Hell hath no fury like a scientist scorned. Defiant employees from multiple US government agencies are fighting the Trump administration's gag orders on climate change and penchant for 'alt facts' with 'rogue' Twitter accounts.
Illustration: Dominic Xavier/Rediff.com
When United States President Donald Trump -- who has called climate change a hoax -- began his presidency with making the White House delete the climate change policies on its website, he definitely didn't see this coming. Defiant employees from multiple US government agencies established "alt" Twitter accounts to bypass the muzzle and fight the Trump administration's penchant for "alt facts".
The movement began with the Badlands National Park @BadlandsNPS tweeting about global warming.
"Badlands National Park tugged on Superman's cape Tuesday. It spit into the wind. It pulled the mask off the old Lone Ranger, and it messed around with President Trump," The Washington Post wrote. "With the Trump administration placing a gag order on the Environmental Protection Agency, shutting down its Twitter feed, forcing employees off their individual accounts and dismantling Web pages with climate-change information, Badlands went rogue."
Though the tweets -- reportedly posted by a former Badlands National Park employee -- were soon deleted, it was too late. They had been retweeted thousands of times and many had screenshots as back-up. A movement had begun.
The RedwoodsNational Park tweeted about the role of trees in containing climate change: "More redwoods would mean less #climatechange".
Golden Gate National Recreation Area tweeted, "2016 was the hottest year on record for the 3rd year in a row", with a link to a NASA report on climate change.
Death ValleyNational Park's account tweeted about the internment of Japanese-Americans at the park during World War II. It was seen by many as a stand against Trump's pledge to ban Muslims from entering the US.
And as it became clear that the Trump administration would go on muzzling federal workers (especially those at the EPA and the departments of interior, agriculture, and health and human services) unofficial resistance teams began to emerge. Accounts like @AltNatParkSer, @ActualEPAFacts, @RogueNASA, @Alt_NASA and @Alt_CDC -- to name just a few of the more than 50 such handles -- were created and quickly gathered hundreds of thousand of followers.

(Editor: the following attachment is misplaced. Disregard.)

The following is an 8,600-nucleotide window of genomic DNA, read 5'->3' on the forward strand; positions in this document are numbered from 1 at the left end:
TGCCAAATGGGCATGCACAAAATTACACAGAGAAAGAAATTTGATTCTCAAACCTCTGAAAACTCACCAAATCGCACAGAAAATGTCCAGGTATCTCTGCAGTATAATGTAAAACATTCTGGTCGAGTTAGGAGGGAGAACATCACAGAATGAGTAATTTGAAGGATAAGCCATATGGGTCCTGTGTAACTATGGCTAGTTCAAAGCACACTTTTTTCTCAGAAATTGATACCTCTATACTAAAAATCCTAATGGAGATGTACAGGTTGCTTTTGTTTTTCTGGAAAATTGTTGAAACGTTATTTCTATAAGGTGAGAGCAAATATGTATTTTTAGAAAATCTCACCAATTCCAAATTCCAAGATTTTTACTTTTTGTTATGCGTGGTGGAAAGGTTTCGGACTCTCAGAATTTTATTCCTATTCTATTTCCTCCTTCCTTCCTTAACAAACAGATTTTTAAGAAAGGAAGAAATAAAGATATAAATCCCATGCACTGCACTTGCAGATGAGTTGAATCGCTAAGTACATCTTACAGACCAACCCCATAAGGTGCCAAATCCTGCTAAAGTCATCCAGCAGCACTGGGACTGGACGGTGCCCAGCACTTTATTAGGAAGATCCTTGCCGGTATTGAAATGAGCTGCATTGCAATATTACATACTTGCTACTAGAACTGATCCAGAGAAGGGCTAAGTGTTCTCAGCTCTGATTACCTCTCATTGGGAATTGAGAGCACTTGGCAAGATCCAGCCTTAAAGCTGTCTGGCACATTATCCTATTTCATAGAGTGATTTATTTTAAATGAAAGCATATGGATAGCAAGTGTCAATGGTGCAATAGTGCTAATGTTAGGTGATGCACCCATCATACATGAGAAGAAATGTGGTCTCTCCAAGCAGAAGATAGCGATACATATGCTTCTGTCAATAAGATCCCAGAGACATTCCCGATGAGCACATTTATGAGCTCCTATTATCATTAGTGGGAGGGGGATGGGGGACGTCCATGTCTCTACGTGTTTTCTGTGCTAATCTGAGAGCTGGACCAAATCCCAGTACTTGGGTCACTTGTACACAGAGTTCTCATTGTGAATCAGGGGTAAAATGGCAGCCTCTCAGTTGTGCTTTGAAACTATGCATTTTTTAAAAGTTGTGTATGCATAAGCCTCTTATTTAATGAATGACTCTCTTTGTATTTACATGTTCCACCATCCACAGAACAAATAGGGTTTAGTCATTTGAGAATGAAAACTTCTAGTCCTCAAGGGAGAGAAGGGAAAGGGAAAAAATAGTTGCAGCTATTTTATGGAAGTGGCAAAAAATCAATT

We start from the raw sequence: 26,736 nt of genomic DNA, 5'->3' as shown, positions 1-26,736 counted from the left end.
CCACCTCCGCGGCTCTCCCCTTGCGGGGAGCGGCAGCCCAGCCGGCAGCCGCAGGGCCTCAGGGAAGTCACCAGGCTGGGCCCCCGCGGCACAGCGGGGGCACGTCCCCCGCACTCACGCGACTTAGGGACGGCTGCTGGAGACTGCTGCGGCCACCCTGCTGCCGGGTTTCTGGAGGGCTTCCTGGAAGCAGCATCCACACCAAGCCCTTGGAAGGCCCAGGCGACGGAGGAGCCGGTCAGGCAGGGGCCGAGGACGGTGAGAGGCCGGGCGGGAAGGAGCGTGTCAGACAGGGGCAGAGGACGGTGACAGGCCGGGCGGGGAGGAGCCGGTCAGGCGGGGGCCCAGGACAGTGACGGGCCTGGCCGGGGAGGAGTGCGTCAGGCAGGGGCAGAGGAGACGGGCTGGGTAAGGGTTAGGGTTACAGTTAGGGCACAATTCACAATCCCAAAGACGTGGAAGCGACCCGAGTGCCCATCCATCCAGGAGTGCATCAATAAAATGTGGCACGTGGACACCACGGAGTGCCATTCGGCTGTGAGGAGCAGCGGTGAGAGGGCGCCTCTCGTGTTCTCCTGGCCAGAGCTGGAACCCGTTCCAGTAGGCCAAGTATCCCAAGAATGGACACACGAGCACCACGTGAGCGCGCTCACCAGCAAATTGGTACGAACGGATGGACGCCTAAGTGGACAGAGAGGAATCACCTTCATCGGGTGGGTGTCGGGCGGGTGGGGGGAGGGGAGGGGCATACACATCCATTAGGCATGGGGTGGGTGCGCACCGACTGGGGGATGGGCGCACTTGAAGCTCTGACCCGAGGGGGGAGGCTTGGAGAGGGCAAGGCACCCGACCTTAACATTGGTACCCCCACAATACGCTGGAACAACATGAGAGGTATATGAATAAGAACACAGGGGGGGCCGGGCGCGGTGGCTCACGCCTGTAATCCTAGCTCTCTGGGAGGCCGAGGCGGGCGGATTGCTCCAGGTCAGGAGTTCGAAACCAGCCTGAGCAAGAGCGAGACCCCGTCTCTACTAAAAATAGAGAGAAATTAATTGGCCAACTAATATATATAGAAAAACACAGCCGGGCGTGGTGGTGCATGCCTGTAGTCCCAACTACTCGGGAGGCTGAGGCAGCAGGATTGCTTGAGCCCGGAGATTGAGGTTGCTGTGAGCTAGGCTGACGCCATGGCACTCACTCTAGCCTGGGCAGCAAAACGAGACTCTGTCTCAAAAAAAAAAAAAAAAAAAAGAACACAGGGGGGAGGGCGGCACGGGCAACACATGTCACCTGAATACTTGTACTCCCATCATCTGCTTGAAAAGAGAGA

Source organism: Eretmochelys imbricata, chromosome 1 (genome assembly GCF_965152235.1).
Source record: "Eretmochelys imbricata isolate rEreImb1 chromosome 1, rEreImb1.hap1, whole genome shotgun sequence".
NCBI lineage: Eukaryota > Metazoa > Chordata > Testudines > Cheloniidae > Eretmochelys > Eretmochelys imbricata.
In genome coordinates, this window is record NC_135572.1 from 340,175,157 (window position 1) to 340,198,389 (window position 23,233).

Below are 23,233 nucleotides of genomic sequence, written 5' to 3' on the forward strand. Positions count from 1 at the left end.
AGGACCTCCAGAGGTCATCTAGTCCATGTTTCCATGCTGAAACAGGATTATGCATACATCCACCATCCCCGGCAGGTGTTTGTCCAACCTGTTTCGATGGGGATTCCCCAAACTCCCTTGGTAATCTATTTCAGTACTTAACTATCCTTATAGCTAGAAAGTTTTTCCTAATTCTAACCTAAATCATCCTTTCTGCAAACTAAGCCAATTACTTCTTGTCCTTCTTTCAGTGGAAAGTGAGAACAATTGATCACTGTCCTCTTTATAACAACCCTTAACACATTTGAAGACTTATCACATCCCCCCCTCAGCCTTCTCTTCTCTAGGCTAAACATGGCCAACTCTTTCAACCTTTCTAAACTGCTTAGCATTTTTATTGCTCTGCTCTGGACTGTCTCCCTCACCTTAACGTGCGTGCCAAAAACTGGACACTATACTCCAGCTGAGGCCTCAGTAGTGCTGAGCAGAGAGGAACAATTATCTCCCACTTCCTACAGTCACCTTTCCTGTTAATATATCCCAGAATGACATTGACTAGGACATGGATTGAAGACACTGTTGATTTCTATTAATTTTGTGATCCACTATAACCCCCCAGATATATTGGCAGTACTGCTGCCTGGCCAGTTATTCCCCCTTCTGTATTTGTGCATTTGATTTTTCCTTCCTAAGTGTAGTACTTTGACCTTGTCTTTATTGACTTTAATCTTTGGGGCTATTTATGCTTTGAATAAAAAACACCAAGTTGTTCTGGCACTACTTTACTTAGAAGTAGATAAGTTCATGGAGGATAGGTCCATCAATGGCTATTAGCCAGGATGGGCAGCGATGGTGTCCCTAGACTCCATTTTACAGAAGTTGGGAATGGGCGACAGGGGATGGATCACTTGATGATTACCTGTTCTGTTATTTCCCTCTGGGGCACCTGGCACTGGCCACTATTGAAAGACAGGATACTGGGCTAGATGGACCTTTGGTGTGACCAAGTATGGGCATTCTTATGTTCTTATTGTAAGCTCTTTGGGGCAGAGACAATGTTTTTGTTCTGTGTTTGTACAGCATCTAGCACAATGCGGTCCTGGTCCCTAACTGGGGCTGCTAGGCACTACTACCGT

The @AltNatParkSer account, which had 1.23 million followers at last count, called itself 'the unofficial #Resistance team of U.S. National Park Service. Come for rugged scenery, science facts & climate change information. Run by non-gov individuals.'
It pinned a tweet stating, 'Can't wait for President Trump to call us FAKE NEWS. You can take our official twitter, but you'll never take our free time!'
@ActualEPAFacts, which was followed by 143K people, said, 'He can take our official Twitter but he'll never take our FREEDOM. Unofficial EPA resistance. #factsmatter.' It added, "Stay in your lane Donald. Leave the sciencing up to the scientists. #factsmatter #NotAlternativeFacts"
The @RogueNASA account, called itself "The unofficial 'Resistance' team of NASA. Not an official NASA account. Not managed by gov't employees. Come for the facts, stay for the snark," adding "If (when?) the time comes that NASA has been instructed to cease tweeting/sharing info about science and climate change, we will inform you."
Interestingly, the @AltNatParkSer account already has more than three times as many followers as the official @NatlParkService account.
And as Reuters reported, "Because the Twitter feeds were set up and posted to anonymously as private accounts, they are beyond the control of the government."
Forbes, which investigated the security and copyright aspects of these accounts, noted, "These new accounts also raise the fascinating question of whether 'alternative' or 'rogue' or 'resistance' social media accounts will become a new norm even in Western nations that have not typically had a history of 'governments in exile'… In the end, the rise of this 'rogue' Twitter army offers many lessons as governments move beyond the traditional controlled confines of reserved communication channels like press conferences and restricted web domains to the open and chaotic free-for-all of social media. It will be fascinating to see how it all plays out."